According to Spivack, Twine can be called a Semantic Web application because the software was written with Semantic Web standards, established by the World Wide Web Consortium (W3C), in mind. This means that its design follows certain conventions, and because of this, Twine is compatible with other Semantic Web applications, and its information can be shared across applications.
In addition to employing the Semantic Web standards, Twine is also using extremely advanced machine learning and natural-language processing algorithms that give it capabilities beyond anything that relies on manual tagging. The tool uses a combination of natural-language algorithms to automatically extract key concepts from collections of text, essentially automatically tagging them. According to Spivack, these algorithms adroitly handle ambiguous sets of words, determining, for example, whether J.P. Morgan is a person or a company, depending on the context. And Twine can find the subject of a text even if a keyword is never mentioned, he says, by using statistical machine learning to compare the text with data sources such as Wikipedia. “We can determine when a document is about a subject even if the subject isn’t mentioned in the document,” Spivack says. “So we can add new paths and new ways to get to the document” during a search.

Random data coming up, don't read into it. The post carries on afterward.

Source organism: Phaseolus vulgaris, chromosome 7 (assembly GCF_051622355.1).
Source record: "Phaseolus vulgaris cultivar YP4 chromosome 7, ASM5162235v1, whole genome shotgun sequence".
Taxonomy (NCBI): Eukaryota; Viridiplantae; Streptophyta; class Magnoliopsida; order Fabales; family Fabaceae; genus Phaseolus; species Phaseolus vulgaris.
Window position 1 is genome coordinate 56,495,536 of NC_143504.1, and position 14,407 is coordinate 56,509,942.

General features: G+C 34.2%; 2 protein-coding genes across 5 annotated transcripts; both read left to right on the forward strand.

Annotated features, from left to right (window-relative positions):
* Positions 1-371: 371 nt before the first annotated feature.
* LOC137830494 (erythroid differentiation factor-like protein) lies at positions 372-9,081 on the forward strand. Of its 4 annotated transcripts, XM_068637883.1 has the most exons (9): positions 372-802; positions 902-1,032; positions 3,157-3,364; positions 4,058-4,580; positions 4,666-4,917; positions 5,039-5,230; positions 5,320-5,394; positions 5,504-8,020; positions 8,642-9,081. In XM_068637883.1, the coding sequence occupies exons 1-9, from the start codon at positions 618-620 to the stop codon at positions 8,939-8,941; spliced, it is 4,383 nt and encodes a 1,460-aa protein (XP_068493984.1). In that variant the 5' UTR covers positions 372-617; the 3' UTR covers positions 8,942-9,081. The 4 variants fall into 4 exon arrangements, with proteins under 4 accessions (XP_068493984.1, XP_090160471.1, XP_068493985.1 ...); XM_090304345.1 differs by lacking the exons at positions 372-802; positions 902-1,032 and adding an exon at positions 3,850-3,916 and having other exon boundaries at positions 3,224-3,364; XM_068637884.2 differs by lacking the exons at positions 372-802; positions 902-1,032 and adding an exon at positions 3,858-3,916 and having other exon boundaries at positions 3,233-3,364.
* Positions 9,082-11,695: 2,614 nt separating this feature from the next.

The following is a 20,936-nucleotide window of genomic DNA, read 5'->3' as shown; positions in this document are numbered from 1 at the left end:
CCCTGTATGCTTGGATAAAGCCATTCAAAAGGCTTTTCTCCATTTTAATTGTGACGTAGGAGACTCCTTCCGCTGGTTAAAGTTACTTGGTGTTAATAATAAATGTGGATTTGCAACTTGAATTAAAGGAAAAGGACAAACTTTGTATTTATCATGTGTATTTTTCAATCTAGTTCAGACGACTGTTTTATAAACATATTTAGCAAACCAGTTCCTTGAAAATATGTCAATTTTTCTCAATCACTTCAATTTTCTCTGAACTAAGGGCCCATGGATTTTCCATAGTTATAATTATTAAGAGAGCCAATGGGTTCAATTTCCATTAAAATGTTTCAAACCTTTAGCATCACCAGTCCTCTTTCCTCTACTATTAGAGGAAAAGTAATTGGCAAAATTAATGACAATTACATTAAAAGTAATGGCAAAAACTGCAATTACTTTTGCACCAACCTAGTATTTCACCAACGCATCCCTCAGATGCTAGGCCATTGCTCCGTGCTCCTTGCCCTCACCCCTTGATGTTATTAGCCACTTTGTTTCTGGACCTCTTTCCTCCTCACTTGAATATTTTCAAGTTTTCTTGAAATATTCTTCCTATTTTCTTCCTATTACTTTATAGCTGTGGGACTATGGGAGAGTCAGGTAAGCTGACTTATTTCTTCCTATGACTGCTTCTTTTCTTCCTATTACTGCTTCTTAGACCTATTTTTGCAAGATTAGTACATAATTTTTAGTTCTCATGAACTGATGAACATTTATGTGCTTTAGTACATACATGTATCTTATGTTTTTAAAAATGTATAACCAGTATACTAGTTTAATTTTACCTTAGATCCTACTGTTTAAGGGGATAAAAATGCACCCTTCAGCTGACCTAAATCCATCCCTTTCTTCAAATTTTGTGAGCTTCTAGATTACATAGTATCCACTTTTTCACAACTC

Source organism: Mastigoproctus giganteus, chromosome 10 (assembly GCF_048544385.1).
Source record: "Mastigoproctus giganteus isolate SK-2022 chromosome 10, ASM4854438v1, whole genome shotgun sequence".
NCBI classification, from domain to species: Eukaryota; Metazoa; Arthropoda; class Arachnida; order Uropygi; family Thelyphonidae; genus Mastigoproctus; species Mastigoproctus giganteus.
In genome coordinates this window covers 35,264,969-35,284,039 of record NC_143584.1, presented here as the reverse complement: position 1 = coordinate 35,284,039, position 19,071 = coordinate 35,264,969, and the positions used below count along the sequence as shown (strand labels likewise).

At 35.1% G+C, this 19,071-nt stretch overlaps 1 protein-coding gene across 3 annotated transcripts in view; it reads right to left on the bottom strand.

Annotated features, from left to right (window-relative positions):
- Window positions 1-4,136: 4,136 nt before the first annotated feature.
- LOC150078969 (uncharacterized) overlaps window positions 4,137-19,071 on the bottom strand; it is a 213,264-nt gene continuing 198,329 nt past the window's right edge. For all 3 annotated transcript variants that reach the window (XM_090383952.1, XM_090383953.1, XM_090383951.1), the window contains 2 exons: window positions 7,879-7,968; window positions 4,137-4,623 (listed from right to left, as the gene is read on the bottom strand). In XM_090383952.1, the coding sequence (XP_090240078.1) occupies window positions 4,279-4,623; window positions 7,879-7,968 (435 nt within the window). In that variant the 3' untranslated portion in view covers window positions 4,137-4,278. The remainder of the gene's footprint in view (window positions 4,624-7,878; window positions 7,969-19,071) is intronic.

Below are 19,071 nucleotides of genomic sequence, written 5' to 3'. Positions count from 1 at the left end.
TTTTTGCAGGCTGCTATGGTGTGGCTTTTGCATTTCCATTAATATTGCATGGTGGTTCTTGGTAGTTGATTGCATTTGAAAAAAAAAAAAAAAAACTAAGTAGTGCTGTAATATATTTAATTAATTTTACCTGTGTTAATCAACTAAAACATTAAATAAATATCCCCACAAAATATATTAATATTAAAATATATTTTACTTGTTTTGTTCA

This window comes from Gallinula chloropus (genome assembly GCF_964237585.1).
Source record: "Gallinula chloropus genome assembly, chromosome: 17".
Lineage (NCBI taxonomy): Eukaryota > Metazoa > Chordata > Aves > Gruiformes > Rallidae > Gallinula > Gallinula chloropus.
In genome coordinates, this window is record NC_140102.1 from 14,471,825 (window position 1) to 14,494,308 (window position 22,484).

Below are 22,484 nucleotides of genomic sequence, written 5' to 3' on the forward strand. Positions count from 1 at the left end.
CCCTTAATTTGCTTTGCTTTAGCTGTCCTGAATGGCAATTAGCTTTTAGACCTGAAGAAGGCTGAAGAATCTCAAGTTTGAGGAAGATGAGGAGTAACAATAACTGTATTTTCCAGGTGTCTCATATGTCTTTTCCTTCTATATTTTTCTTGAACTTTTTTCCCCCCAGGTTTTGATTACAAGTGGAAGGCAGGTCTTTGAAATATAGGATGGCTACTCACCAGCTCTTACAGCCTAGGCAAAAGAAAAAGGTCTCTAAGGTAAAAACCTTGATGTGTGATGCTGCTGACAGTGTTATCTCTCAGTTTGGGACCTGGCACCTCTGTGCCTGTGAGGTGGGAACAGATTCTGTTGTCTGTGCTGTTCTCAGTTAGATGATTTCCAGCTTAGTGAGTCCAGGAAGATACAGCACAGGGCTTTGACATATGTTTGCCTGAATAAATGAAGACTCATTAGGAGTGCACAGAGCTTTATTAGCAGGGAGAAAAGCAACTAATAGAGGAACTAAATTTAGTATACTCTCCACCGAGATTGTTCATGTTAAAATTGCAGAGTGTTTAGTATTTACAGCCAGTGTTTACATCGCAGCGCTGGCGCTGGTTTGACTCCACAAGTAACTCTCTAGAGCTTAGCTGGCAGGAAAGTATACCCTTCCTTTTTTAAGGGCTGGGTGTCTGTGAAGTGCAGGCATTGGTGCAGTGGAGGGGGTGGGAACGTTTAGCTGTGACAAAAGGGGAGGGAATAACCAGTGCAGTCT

Another technique that Twine uses is graph analysis. This idea, explains Spivack, is similar to the thinking behind the “social graph” that Mark Zuckerberg, the founder of Facebook, extols: connections between people exist in the real world, and online social-networking tools simply collect those connections and make them visible. In the same way, Spivack says, Twine helps make the connections between people and their information more accessible. When data is tagged, it essentially becomes a node in a network. The connections that each node has to other nodes (which could be other data, people, places, organizations, projects, events, et cetera) depend on their tags and the statistical relevance they have to the tags of other nodes. This is how Twine determines relevance when a person searches through his or her information. The farther away a node is, the less relevant it is to a user’s search.
It’s still too early to know if Twine will be successful with consumers, says Tony Shaw, president of Semantic Universe, an organization committed to raising awareness of semantic technologies in business and consumer settings. Success will not simply depend on making the technology work, but also on managing people’s expectations of the technology, he says. “It’s about fighting the hype problem.”
Twine will open up to invited users starting today. In the next couple of months, says Spivack, the tool will accept more users, and by the summer of 2008, it should be completely open. In addition, Twine will have an open platform that allows software developers to build tools on top of it, such as visualization software so that users can see their information in different ways. “But first, we’re starting with the basics,” Spivack says.